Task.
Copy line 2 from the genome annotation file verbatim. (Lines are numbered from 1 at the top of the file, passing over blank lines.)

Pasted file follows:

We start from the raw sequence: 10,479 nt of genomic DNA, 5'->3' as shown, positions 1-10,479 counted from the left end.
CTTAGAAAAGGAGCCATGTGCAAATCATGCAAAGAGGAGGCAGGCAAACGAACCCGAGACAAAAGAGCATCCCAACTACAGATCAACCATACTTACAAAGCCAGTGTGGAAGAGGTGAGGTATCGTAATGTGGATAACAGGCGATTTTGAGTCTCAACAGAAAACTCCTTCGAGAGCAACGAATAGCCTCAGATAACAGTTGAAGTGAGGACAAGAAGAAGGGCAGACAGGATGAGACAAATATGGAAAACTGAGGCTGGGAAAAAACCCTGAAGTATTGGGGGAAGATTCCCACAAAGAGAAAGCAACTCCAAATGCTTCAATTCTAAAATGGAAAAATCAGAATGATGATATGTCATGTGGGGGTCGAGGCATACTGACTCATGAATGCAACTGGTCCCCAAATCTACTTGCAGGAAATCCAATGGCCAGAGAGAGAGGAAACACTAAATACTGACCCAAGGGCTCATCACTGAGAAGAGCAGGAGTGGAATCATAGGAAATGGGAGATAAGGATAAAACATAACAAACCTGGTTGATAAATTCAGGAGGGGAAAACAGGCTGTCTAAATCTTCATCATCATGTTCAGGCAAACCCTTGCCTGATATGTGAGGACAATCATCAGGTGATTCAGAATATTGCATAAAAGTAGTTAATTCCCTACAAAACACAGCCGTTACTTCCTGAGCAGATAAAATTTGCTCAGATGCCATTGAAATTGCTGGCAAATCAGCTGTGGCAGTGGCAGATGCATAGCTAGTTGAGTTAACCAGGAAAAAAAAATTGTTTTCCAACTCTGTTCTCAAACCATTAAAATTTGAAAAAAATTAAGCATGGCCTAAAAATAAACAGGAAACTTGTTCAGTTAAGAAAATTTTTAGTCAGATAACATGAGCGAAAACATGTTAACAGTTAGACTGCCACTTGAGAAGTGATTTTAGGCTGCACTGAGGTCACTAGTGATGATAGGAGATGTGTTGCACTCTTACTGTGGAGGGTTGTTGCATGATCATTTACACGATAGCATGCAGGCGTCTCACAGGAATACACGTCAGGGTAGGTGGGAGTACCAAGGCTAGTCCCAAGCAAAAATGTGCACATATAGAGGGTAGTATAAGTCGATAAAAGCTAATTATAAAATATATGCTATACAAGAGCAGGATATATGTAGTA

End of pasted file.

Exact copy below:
CTTAGAAAAGGAGCCATGTGCAAATCATGCAAAGAGGAGGCAGGCAAACGAACCCGAGACAAAAGAGCATCCCAACTACAGATCAACCATACTTACAAAGCCAGTGTGGAAGAGGTGAGGTATCGTAATGTGGATAACAGGCGATTTTGAGTCTCAACAGAAAACTCCTTCGAGAGCAACGAATAGCCTCAGATAACAGTTGAAGTGAGGACAAGAAGAAGGGCAGACAGGATGAGACAAATATGGAAAACTGAGGCTGGGAAAAAACCCTGAAGTATTGGGGGAAGATTCCCACAAAGAGAAAGCAACTCCAAATGCTTCAATTCTAAAATGGAAAAATCAGAATGATGATATGTCATGTGGGGGTCGAGGCATACTGACTCATGAATGCAACTGGTCCCCAAATCTACTTGCAGGAAATCCAATGGCCAGAGAGAGAGGAAACACTAAATACTGACCCAAGGGCTCATCACTGAGAAGAGCAGGAGTGGAATCATAGGAAATGGGAGATAAGGATAAAACATAACAAACCTGGTTGATAAATTCAGGAGGGGAAAACAGGCTGTCTAAATCTTCATCATCATGTTCAGGCAAACCCTTGCCTGATATGTGAGGACAATCATCAGGTGATTCAGAATATTGCATAAAAGTAGTTAATTCCCTACAAAACACAGCCGTTACTTCCTGAGCAGATAAAATTTGCTCAGATGCCATTGAAATTGCTGGCAAATCAGCTGTGGCAGTGGCAGATGCATAGCTAGTTGAGTTAACCAGGAAAAAAAAATTGTTTTCCAACTCTGTTCTCAAACCATTAAAATTTGAAAAAAATTAAGCATGGCCTAAAAATAAACAGGAAACTTGTTCAGTTAAGAAAATTTTTAGTCAGATAACATGAGCGAAAACATGTTAACAGTTAGACTGCCACTTGAGAAGTGATTTTAGGCTGCACTGAGGTCACTAGTGATGATAGGAGATGTGTTGCACTCTTACTGTGGAGGGTTGTTGCATGATCATTTACACGATAGCATGCAGGCGTCTCACAGGAATACACGTCAGGGTAGGTGGGAGTACCAAGGCTAGTCCCAAGCAAAAATGTGCACATATAGAGGGTAGTATAAGTCGATAAAAGCTAATTATAAAATATATGCTATACAAGAGCAGGATATATGTAGTA